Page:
Luke Hall had a name like a hero in an old Western -- simple, strong and uncompromising. It was fitting.
Fair warning: This book will make you angry.
How refreshing to hear Monica Lewinsky recount the depth of her shame. When it was revealed in 1998 that she had provided then-President Clinton with oral sex, Lewinsky now writes in Vanity Fair, she "was arguably the most humiliated person in the world."
When Lady Justice takes a count of bleeding hearts outside the execution chamber, she won't find mine among them.
Maybe you heard about the tribute Kevin Durant paid his mother last week. You probably missed the one he paid his dad. Both came during Durant's acceptance speech after being named the NBA's Most Valuable Player. Maybe you don't follow sports, maybe you've never heard of Durant, maybe you think a pick and roll is a roadside produce stand. You still should see the video.
Does Monica Lewinsky really think she was a victim of cyber bullying? Apparently so, according to her "coming out" piece in Vanity Fair, which is getting a lot of attention, ostensibly because of its potential impact on Hillary 2016.
There was a method to this madness.
Say what you will, but you'd best check for recording devices. Alternatively, you might check your thoughts.
Americans want a smaller role in global affairs than the stage-hogging part we command today. Nearly half say the U.S. should be less active minding the world's business, and only 19 percent say more so, a new Wall Street Journal/NBC News poll suggests.
Barack Obama's 949-word response Monday to a question about foreign policy weakness showed the president at his worst: defensive, irritable, contradictory and at times detached from reality.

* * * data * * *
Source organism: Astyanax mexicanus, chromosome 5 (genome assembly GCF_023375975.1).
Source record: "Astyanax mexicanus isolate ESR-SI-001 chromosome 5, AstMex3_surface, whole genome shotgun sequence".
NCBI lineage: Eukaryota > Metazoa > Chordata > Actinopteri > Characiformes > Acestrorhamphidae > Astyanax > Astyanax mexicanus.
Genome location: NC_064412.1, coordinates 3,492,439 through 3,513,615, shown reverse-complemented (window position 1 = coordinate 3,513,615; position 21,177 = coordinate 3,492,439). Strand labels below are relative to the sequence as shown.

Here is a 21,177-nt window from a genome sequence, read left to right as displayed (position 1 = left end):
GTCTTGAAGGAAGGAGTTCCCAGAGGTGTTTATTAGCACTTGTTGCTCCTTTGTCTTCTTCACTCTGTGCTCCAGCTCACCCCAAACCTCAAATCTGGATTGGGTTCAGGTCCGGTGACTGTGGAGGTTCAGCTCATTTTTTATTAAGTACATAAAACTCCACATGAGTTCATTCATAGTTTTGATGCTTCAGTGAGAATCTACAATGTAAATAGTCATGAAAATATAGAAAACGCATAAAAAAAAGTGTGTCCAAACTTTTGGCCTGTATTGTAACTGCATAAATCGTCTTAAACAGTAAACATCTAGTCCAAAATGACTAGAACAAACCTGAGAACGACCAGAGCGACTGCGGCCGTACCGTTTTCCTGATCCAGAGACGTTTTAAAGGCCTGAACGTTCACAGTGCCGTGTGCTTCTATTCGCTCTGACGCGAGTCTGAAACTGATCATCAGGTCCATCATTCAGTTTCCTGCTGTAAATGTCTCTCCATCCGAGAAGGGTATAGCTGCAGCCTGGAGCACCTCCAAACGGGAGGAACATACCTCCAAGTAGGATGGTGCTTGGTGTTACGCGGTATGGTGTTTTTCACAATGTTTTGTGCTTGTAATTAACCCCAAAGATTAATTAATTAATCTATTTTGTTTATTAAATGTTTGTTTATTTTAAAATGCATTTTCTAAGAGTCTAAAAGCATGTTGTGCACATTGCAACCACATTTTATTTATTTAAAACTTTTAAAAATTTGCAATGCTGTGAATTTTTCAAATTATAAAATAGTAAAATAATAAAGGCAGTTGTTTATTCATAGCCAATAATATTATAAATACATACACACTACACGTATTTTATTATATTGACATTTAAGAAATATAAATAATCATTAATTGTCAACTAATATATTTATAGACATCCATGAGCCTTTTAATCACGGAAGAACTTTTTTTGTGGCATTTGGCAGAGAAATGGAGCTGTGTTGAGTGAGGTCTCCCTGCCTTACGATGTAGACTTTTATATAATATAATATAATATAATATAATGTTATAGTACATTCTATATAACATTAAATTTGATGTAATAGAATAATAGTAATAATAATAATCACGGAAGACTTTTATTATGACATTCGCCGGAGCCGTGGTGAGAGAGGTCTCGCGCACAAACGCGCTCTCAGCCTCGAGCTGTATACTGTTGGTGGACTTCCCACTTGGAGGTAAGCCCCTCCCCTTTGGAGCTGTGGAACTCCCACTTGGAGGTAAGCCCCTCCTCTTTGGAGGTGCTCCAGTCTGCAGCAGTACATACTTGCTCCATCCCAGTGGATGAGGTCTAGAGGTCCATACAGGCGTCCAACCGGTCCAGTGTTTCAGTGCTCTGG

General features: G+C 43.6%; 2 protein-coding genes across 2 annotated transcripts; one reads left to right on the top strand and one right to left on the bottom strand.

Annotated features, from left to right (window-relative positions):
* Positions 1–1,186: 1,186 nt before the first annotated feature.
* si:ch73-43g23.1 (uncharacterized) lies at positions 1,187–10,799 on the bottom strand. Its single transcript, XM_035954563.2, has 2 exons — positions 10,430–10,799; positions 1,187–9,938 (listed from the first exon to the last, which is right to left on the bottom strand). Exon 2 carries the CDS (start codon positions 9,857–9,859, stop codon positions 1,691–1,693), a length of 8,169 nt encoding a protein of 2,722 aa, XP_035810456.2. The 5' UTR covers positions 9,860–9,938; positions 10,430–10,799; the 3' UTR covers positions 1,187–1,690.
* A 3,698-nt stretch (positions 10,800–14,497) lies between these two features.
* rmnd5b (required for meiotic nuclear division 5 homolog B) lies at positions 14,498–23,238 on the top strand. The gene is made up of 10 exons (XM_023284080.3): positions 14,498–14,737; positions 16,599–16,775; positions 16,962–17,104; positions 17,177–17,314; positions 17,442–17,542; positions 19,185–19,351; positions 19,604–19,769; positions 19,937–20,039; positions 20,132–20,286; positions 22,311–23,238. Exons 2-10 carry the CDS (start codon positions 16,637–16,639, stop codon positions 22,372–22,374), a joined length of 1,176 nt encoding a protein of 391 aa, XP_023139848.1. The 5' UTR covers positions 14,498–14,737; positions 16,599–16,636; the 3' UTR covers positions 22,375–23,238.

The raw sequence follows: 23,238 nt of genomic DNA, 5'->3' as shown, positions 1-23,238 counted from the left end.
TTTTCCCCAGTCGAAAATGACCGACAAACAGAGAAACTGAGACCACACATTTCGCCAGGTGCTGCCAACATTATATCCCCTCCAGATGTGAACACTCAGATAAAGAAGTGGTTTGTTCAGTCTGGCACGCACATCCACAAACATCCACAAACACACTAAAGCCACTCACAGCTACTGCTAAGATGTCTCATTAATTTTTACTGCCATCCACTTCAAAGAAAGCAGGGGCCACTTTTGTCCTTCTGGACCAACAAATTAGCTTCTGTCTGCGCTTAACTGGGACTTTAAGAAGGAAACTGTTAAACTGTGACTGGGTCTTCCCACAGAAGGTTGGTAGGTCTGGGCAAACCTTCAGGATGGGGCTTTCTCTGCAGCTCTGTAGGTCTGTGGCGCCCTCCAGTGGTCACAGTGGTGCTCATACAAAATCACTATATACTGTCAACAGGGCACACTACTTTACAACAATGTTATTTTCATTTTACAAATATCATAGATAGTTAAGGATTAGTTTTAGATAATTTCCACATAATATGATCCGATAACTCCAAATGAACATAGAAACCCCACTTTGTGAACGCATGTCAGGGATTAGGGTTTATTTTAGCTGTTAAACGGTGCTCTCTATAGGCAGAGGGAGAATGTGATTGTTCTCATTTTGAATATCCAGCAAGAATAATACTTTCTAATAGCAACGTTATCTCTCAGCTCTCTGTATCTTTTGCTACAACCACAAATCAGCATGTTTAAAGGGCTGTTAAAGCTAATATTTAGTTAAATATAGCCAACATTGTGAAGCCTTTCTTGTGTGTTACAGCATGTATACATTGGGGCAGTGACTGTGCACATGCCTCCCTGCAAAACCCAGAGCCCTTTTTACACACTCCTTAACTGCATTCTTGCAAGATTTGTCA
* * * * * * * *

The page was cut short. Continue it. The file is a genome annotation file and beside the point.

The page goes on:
The word is out that Chelsea Clinton is with child, making the favorite Democratic presidential nominee a soon-to-be grandmother.
This week's announcement that the Justice Department will expand the criteria for offering clemency marks a new, and long overdue, chapter in the politics of crime.
"The Grapes of Wrath" was published 75 years ago this month, a seminal masterpiece of American literature that seems freshly relevant to this era of wealth disparity, rapacious banks and growing poverty.
Almost everyone has known or will know the helplessness of caring for -- or overseeing the care of -- a sick loved one. That such situations are often mired in chaos raises the anxiety level for both the patient and others trying to do the right thing.
Romeo, Romeo, wherefore art thou Romeo? Sorry, Juliet. He's hard to find on many college campuses.
The new "agreement" between Russia, the United States and our allies is exactly what the former KGB agent ordered. This isn't to say it's not a good "prospect" for ending tensions in Ukraine, as President Obama said. But neither should it surprise anyone that Vladimir Putin is willing to step back from that country -- not to ease economic sanctions but to satisfy his own designs. The handwriting was on the palm of Nina Khrushcheva's hand, not that she needs notes.
I have a question for George Will. If he can't answer it, maybe Brit Hume can. Both men were recently part of a panel on "Fox News Sunday" to which moderator Chris Wallace posed this question: Has race played a role in the often-harsh treatment of President Obama and Attorney General Eric Holder?
Twenty-four dollars. That, supposedly, was the price Gov. Peter Minuit paid American Indians for the island of Manhattan in 1625. It's a tale historians find suspect.
A big-selling book, "Cat Sense: How the New Feline Science Can Make You a Better Friend to Your Pet," helps cat lovers understand what is going on in the hearts and brains of their kitties. Sadly, not nearly so much as they thought and hoped.
Black journalist Chuck Stone was one of those people whose passing makes us think, "We shall not see his like again."
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